Staffing Kansas City

Making Sense of the SBA Disaster Loan Assistance Program

These are clearly unprecedented times. State-wide quarantines and closure of all but the most essential businesses have left many small businesses wondering how to best weather the storm. Below is a breakdown of the information shared by local investment bank, The DVS Group regarding the Small Business Association Loan Assistance program.

Breaking it Down

The SBA connects entrepreneurs with lenders and funding to help small business owners plan, start and grow their business. Typically, SBA is not an agency that lends money directly. Instead, the agency is a participant in the lending by sharing risk with banks. This could include loans that a bank would otherwise not make. This is the purpose of the 7a and 504 programs. The SBA reviews the bank loans, leaving the underwriting and funding of the loan to the banks.

SBA Disaster Loan Assistance typically comes into play for small loans in the aftermath of earthquakes, hurricanes and tornadoes. Loan recipients must live in an area that’s been declared a natural disaster by the governor of the state. A disaster loan is not automatic. The small business owner must apply for disaster loan assistance, have the request reviewed by an SBA employee and then await the funds, if the request is accepted.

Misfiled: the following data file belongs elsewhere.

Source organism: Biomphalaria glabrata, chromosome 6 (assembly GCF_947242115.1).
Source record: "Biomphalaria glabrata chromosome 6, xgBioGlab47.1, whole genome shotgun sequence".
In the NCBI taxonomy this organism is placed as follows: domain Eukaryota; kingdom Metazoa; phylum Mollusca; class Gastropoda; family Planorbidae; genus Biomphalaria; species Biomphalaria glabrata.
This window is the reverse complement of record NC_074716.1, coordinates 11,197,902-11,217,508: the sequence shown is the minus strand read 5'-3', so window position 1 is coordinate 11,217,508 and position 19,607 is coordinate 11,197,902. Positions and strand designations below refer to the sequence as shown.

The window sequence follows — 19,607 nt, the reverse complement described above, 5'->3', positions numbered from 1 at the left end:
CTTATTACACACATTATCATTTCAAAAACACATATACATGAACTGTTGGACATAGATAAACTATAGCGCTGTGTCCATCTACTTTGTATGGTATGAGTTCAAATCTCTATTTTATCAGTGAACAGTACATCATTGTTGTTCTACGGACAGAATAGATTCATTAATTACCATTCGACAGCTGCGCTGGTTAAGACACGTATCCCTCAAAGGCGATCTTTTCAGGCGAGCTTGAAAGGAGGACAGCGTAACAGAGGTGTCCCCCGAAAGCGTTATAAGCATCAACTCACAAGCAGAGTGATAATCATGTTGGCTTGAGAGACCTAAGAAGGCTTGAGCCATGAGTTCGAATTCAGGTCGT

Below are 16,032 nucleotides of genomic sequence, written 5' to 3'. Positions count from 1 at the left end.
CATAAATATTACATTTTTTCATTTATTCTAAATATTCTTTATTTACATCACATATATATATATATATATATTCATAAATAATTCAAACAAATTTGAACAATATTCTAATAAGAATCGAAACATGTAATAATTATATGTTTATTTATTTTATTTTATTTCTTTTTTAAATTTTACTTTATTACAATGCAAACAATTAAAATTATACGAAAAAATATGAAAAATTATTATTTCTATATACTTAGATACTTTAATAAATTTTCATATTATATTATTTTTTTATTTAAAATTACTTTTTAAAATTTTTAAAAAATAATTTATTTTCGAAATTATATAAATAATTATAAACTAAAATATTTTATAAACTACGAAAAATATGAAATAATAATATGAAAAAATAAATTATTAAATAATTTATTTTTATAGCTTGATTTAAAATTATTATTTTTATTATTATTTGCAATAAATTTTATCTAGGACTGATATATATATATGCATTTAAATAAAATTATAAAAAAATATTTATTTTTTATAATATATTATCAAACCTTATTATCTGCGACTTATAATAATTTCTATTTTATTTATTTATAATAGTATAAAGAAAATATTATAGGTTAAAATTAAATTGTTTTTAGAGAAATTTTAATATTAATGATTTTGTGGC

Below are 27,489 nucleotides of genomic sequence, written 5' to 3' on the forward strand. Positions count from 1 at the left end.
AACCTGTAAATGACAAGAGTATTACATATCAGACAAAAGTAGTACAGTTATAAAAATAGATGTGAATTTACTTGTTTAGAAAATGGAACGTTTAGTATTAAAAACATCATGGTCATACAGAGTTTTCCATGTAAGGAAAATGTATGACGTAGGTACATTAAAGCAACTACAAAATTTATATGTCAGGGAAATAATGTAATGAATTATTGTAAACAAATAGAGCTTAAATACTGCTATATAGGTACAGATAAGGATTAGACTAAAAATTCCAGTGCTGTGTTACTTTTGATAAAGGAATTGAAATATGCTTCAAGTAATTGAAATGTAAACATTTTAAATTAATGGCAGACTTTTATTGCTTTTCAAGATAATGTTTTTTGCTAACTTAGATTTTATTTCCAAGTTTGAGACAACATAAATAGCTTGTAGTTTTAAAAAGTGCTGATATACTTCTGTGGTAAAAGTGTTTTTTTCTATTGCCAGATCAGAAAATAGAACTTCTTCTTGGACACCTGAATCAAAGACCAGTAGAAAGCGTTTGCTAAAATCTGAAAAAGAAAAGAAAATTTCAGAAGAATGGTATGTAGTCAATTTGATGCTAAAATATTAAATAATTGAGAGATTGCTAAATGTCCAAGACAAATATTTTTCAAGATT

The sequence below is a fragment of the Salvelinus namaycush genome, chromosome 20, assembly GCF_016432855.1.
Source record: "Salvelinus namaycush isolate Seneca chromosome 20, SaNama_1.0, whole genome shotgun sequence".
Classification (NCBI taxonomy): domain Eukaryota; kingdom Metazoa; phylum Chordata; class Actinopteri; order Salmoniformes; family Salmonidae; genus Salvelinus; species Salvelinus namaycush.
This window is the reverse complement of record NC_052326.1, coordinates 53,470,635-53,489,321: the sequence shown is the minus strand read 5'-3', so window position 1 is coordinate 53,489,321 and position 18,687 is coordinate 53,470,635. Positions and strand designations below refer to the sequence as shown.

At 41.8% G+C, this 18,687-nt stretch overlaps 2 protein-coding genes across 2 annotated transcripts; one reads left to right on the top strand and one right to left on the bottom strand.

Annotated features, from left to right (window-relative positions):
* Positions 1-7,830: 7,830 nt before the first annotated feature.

Be Patient

The DVS Group cautions that even in the best of times the SBA is not set up to handle heavy traffic. Plus, many states are not yet on the SBA Disaster Loan Assistance website. This means there will most likely be a delay in receiving desired cash.

Delays will be further complicated by changing legislation that must move through the House and the Senate. This includes legislation from Congress with proposed measures to deputize banks in order to speed up the process. (Better apply your optimistic outlook now.)

What Next?

Call your SBA banker and start the conversation. Those with a 7a loan could have the opportunity to defer payments and hold on to needed cash. Stay current on payments so the bank will have no reason to call your note. If you’re 60 days late or more on payment, talk to your bank. DVS Group recommends being the one to initiate the conversation, so use the time you have now to your advantage!